Rebellious Magic Methods and Extending Python Syntax

Let me show you something really interesting. Imagine a library for working with large data sets - I'll called it fakepandas, because on the surface it looks a little like the excellent Pandas data analysis library. Fakepandas has a class called Dataset:

  1. >>> from fakepandas import Dataset
  2. >>> ds = Dataset({
  3. ... 'A': [-137, 22, -3, 4, 5],
  4. ... 'B': [10, 11, 121, 13, 14],
  5. ... 'C': [3, 6, 91, 12, 15],
  6. ... })
  7. >>> ds.pprint()
  8. -------------------
  9. | A | B | C |
  10. -------------------
  11. | -137 | 10 | 3 |
  12. | 22 | 11 | 6 |
  13. | -3 | 121 | 91 |
  14. | 4 | 13 | 12 |
  15. | 5 | 14 | 15 |
  16. -------------------

Notice in the constructor, you're passing in a dictionary which maps column labels to the data for that column. So in your mind, you rotate each horizontal list into a vertical column - got that? Now here's the really interesting part:

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  1. # Create a new Dataset called "positive_a".
  2. >>> positive_a = ds[ds.A > 0]
  3. >>> positive_a.pprint()
  4. ----------------
  5. | A | B | C |
  6. ----------------
  7. | 22 | 11 | 6 |
  8. | 4 | 13 | 12 |
  9. | 5 | 14 | 15 |
  10. ----------------
  11. >>> big_b = ds[ds.B >= 14]
  12. >>> big_b.pprint()
  13. -----------------
  14. | A | B | C |
  15. -----------------
  16. | -3 | 121 | 91 |
  17. | 5 | 14 | 15 |
  18. -----------------
  19. >>> coupled = ds[ds.A + ds.B < 20]
  20. >>> coupled.pprint()
  21. ------------------
  22. | A | B | C |
  23. ------------------
  24. | -137 | 10 | 3 |
  25. | 4 | 13 | 12 |
  26. | 5 | 14 | 15 |
  27. ------------------

In an expression like ds[ds.A > 0], the part in the brackets becomes a filter; you get a new Dataset with only the matching rows.

But when you think about it, that's a little weird. Boolean expressions are supposed to evaluate to either True or False. That means everything I typed above should become either ds[True] or ds[False] at runtime... encoding no information about the rows you actually want.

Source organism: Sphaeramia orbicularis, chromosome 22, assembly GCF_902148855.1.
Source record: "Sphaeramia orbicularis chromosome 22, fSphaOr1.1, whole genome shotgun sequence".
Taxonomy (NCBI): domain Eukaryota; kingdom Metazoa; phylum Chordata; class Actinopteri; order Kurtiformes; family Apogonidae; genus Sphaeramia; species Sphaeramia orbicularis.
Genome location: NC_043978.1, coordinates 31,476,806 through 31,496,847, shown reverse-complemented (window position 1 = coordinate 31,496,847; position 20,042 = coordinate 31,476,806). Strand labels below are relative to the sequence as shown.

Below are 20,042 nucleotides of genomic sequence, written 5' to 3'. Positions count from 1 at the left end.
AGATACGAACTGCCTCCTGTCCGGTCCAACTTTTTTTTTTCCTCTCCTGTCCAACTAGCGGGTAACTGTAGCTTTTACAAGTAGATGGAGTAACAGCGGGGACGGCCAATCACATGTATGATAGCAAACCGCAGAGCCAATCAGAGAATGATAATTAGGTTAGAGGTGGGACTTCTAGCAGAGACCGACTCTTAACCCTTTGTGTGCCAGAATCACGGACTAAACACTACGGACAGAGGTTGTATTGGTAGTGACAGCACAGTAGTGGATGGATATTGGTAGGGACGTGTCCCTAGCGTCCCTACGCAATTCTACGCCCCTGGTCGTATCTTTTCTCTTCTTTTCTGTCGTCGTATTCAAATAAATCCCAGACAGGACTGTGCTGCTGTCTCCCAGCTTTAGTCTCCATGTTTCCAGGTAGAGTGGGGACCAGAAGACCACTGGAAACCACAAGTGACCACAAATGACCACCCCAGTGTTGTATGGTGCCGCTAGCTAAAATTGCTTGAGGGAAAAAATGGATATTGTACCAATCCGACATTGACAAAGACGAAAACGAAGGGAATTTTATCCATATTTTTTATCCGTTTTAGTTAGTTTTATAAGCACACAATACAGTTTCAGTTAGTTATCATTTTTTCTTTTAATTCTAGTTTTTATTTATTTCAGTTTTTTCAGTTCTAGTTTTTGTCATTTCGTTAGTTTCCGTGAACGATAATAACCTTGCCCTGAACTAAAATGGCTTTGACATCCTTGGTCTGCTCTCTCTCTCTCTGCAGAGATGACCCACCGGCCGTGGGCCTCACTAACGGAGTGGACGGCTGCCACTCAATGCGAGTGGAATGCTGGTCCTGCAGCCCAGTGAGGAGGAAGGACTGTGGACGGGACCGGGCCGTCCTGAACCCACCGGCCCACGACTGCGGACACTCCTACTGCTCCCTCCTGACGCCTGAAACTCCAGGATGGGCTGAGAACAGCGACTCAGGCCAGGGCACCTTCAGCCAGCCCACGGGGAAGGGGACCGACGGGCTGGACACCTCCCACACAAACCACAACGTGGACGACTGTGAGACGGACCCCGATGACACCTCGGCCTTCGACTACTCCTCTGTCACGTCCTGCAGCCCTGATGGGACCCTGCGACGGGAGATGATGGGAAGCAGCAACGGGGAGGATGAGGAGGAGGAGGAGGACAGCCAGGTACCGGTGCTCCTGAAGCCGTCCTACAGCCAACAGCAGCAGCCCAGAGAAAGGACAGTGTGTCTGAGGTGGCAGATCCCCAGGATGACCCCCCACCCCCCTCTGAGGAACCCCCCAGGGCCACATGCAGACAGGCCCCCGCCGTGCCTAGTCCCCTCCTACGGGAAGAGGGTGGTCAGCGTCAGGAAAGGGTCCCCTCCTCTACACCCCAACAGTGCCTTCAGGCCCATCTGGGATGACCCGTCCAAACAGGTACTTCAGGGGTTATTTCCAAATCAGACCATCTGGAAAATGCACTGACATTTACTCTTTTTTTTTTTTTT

So what's going on? How in the world does this work?

Magic Methods

The secret relies on Python's "magic methods". You won't find that phrase in the official Python docs; it's a term the wider community invented to describe methods your objects can define, which hook into Python's built-in operators and behavior. For example, imagine a class that represents angles in degrees:

  1. class Angle:
  2. def __init__(self, degrees):
  3. # Wrap it around so that the value is always
  4. # in the interval of 0 and 359.999...
  5. self.degrees = degrees % 360
  6. # Less-than
  7. def __lt__(self, other):
  8. return self.degrees < other.degrees
  9. # Less-than-or-equals
  10. def __le__(self, other):
  11. return self.degrees <= other.degrees
  12. # Greater-than
  13. def __gt__(self, other):
  14. return self.degrees > other.degrees
  15. # Greater-than-or-equals
  16. def __ge__(self, other):
  17. return self.degrees >= other.degrees
  18. # Equals
  19. def __eq__(self, other):
  20. return self.degrees == other.degrees

__lt__, __ge__, etc. are magic methods. When a class defines them, objects of that class can be used with the normal comparison operators, like "<" and ">=":

  1. >>> a = Angle(20)
  2. >>> b = Angle(380)
  3. >>> c = Angle(45)
  4. >>>
  5. >>> b == a
  6. True
  7. >>> c >= a
  8. True
  9. >>> b < c
  10. True
  11. >>> a < b
  12. False

There are many more than these three. All such magic methods are surrounded by a pair of underscores; when speaking, people often say "dunder foo" to mean __foo__, because (with __gt__, for example) "dunder gee tee" takes much less time to say than "underscore underscore gee tee underscore underscore".

Normally these comparison magic methods - __lt__, __ge__, __eq__, and so on - are programmed to return either True or False. But as far as Python's runtime is concerned, they can return anything. In fact, you can have magic methods return an instance of a class you define. Let's see how we can exploit this for the Dataset class.

The Dataset Class

The constructor is straightforward enough. Its single argument is a dictionary, mapping column labels (strings) to the data in that column (as a list):

  1. class Dataset:
  2. def __init__(self, data: dict):
  3. self.data = data
  4. self.length = num_rows(data)
  5. self.labels = sorted(data.keys())

num_rows is a helper function returning the number of rows in the columns. (It also validates all columns have the same number of rows, raising a ValueError if they're inconsistent. I'll show you the source later.) Notice we auto-sort the column labels, which will make certain things easier.